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Keep Maine Indians sovereign
Written by Pat LaMarche
from Bangor Daily News
Do you ever consider where you came from? If youíre an intelligent designer, then you can go back to Adam and Eve and think about how youíre related to everybody on Earth. Thatís quite a loving notion really.
If youíre an evolutionist, then you might ponder from which clan or tribe you descended.
My last name is French so I probably spend more time discussing my French half. And I was honored to participate in a book called "Voyages," published recently by the University of Southern Maine, saluting Franco-Americans. Itís a great tribute to the French-ness that pervades so much of this country.
Writing that essay got me really thinking about my dadís ancestors, about their immigration to Canada and eventually to New England. Heck, his antecedents lived here for hundreds of years, but my grandparents still spoke French around the house.
And, of course, Monday was St. Pattyís day, which happens to be my favorite holiday.
I mustíve been the only college kid in Boston to actually leave that famously Irish city every March 17. I had to. My Irish mom was waiting for me in Bangor, and we all gathered íround her to celebrate.
My momís folks were new to the United States. I grew up listening to the brogues of my relatives, sitting on their laps while they sang songs about "shaking hands with me Uncle Mike" and "kissing the colleens."
Iím part of those two heritages. Iím part Irish immigrant who fled starvation and part tenth-plus generation French speaker who refused to melt completely.
So if some ordinary mixed heritage American like me still clings to all that ethnic identity and separation, what must it be like to be Native American?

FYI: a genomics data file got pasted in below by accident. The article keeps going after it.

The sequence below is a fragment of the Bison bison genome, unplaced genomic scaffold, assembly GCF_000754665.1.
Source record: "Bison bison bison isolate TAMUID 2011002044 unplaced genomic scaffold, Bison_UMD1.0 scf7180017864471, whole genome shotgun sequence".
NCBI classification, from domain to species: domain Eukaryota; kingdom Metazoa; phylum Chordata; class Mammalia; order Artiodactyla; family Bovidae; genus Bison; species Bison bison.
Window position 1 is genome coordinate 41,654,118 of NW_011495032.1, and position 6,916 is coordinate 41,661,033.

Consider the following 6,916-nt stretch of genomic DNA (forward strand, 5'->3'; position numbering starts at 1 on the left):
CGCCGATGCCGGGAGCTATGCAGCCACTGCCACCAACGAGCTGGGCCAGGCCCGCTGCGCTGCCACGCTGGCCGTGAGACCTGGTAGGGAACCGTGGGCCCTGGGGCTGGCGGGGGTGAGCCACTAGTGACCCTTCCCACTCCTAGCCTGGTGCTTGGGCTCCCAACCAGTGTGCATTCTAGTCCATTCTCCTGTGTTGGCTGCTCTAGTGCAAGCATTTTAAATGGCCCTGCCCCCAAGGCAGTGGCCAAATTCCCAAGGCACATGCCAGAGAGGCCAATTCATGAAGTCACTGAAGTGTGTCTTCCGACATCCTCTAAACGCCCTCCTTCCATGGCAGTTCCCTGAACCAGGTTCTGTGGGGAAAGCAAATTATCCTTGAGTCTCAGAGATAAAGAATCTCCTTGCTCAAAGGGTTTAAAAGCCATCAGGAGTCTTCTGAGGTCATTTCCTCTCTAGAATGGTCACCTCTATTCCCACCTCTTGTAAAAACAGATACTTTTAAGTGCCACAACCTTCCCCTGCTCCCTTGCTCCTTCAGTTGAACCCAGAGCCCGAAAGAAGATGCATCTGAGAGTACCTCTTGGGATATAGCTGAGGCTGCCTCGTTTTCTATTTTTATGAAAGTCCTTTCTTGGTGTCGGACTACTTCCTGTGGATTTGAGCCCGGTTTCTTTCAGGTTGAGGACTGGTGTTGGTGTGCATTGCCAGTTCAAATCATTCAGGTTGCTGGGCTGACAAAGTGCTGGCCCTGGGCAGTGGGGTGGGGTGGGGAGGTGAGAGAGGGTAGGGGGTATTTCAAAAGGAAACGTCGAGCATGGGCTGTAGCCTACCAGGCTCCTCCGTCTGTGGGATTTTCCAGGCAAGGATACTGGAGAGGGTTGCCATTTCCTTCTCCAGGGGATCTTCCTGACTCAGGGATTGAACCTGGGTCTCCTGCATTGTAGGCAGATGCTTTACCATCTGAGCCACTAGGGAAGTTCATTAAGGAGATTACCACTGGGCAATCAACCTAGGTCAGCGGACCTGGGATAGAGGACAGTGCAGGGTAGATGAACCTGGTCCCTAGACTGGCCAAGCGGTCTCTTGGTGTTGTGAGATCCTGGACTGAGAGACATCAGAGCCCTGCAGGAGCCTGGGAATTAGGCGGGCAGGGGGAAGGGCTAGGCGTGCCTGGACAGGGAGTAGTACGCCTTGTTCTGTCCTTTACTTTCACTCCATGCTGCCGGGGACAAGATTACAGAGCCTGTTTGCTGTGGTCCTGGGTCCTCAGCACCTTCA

Whatís it like to know that the reason you live on a reservation is because all kinds of French folks and Irish folks ó and every other nationality that came to North America ó scooted you further and further over to one side and gleaned their prosperity where your ancestors used to thrive?
Did I just use the verb scooted? Wow, thatís a really nice way to explain that the policy of the United States of America ó and the colonizers before ó was to murder native peoples who got in the way. Ever wonder if our predecessors hadnít massacred millions of Indians where weíd be living right now?
Suppose everything about U.S. history stayed the same, except the parts where the natives got killed. Suppose we had acquired the land peacefully and left them ó letís say ó half the territory that is now the U.S. Weíd probably have equal populations today because they significantly outnumbered us then.
Do you think if we had done that and their nations were equal to ours, weíd have to discuss tribal sovereignty? Do you think the state Legislature would have before them a law to protect tribal status as sovereign nations if weíd just treated them honorably in the beginning?
No, I donít think so either.
So letís figure out what the real story is. Iíve got to warn you: Itís pretty unpleasant.
See the whole "slaughter the Indians and take their land" thing left a few Indians here in tiny little pockets. These survivors should stand as a constant reminder that our government can be dreadfully wrong sometimes. That just being the United States of America doesnít make our policies principled. Consequently, the least we can do as a nation is respect the autonomy, independence and self-governance of the relatively few remaining native peoples.
But we forget that we donít always get it right. And we want to force one of our mistakes onto our sovereign neighbors ó the Indians.
Motivated by some of the multi-national corporations that manipulate our government, there are powerful folks who believe the tribes must answer to the state and consequently these corporate masters.
But we can stop them.
The Maine Legislature will vote soon on a bill to secure the sovereignty of the tribes. Itís LD 2221. Think about what being a Native American must and should mean. Tell your legislator to vote to preserve native sovereignty.
Weíve taken their land and the lives of nearly all their forbearers. For justice sake, preserve their right to self-govern.
Maine Indian Tribal-State Commission (MITSC)
13 Commissary Point Road, Trescott Township, ME 04652
Office: 207-733-2222
Paul Thibeault, Managing Director: 207-271-7762

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